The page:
For companies and banks, being banished from the U.S. pipes is a fate akin to death. In 2015, the French bank BNP Paribas paid a penalty of nearly $9 billion for violating U.S. sanctions on Cuba, Sudan and Iran. “And if you look at their plea, they basically said: ‘Yes, we did it. We did it all,’” Biersteker said. (Eventually, BNP Paribas earned a one-year suspension of its U.S. dollar clearing operations through its New York branch for certain lines of business.) Biersteker explained: “Their main focus in negotiating their plea was not the size of the penalty, but the length of time they were afraid they’d be frozen out of the U.S. banking system.”

The gravitational pull that the U.S. exerts over the world’s finances, like a black hole bending space-time, is also the reason it has historically been so difficult to sanction. But it isn’t just finance. Consider, for instance, that Amazon and Microsoft hold nearly half of the cloud storage used by companies and institutions around the world. If American companies came under the kind of sweeping blacklist that applies to Iranian firms, the BBC., Fujitsu, Novartis, Samsung, Maersk, Lufthansa, HSBC., the London Tube and the European Space Agency would all have to find other cloud providers in a hurry.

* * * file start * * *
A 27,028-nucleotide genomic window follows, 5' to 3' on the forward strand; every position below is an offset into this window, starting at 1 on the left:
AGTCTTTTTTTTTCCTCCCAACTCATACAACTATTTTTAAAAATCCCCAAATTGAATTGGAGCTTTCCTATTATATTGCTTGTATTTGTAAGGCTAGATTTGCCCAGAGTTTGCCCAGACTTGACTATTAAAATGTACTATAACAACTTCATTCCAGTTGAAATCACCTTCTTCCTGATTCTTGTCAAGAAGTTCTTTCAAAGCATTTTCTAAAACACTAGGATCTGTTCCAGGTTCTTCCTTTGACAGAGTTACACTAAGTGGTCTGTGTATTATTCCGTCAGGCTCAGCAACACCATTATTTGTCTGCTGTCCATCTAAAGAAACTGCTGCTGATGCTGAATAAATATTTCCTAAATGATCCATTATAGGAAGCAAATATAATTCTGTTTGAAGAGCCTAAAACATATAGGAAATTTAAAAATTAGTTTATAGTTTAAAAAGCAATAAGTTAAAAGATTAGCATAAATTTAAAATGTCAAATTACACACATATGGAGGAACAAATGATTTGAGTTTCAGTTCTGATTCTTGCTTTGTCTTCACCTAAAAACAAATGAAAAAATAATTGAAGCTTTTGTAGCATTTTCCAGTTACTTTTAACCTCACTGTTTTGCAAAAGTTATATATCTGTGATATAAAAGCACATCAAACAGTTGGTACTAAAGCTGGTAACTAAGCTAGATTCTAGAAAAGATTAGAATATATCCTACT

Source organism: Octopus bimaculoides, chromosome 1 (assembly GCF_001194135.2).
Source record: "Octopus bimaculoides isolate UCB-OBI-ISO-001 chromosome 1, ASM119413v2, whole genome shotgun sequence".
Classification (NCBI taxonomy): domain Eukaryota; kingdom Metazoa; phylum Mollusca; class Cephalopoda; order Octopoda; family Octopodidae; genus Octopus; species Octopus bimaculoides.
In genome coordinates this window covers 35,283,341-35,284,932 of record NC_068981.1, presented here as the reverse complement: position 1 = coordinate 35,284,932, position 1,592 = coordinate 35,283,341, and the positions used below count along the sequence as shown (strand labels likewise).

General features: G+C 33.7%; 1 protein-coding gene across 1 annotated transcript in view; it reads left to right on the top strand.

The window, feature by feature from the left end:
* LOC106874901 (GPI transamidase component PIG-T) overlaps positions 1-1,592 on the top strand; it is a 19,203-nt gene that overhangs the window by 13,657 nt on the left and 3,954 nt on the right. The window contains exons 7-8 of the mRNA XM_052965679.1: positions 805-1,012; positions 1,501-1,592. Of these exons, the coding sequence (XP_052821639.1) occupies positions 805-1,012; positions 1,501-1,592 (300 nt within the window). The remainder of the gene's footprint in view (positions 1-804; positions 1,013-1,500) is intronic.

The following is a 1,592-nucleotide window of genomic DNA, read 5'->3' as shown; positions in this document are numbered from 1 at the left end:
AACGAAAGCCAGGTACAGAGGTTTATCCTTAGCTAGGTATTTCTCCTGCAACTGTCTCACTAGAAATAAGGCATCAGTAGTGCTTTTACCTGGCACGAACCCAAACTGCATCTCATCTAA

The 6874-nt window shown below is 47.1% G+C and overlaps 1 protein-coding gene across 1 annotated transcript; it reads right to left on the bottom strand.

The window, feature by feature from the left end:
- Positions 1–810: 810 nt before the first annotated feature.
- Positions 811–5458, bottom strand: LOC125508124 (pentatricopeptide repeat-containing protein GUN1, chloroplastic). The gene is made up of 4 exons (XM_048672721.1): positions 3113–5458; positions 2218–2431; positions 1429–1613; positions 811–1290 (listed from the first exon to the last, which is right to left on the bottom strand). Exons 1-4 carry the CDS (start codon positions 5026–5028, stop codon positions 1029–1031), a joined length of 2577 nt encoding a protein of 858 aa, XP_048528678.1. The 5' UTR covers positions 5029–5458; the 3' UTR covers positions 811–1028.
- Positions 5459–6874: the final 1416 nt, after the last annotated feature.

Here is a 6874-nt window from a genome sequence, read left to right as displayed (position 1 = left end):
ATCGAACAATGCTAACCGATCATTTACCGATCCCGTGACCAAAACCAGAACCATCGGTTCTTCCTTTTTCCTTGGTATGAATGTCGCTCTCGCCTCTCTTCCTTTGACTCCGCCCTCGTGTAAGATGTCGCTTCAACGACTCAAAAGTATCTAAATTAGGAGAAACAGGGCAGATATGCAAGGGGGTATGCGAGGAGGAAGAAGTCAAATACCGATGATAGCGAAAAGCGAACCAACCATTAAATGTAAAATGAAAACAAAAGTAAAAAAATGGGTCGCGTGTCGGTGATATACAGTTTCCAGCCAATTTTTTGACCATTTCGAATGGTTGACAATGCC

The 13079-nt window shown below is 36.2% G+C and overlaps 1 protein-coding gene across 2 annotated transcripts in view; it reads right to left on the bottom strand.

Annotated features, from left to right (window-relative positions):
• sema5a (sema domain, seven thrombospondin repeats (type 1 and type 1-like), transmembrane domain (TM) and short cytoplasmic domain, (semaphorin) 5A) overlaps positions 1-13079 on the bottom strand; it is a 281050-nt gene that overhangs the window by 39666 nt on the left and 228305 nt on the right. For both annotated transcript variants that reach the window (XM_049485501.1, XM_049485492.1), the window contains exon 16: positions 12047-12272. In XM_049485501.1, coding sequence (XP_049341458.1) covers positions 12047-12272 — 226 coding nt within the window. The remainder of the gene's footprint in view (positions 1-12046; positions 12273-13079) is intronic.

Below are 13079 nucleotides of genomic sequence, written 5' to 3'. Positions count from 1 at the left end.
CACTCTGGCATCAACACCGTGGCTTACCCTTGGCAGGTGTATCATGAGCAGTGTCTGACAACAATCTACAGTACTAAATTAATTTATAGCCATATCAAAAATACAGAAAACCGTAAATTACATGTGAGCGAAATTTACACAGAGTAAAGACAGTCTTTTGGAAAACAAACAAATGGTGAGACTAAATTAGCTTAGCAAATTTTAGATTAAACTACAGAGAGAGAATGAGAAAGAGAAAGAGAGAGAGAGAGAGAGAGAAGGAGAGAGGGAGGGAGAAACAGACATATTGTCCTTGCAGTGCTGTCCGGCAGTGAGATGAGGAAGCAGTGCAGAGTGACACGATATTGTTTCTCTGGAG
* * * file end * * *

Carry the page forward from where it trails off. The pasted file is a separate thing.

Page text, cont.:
The U.S. economy is threaded too tightly into everyone’s lives to be unwound easily. Every expert I interviewed began with this caveat; indeed, some couldn’t get far enough past it even to game out speculative situations in which the U.S. finds itself sanctioned by its peers. But others, particularly those in Europe, were eager to play. For all its primacy, Nephew said, the U.S. economy still resembles “a big plate spinning on a tiny axis. It doesn’t necessarily take much to knock you off that axis.”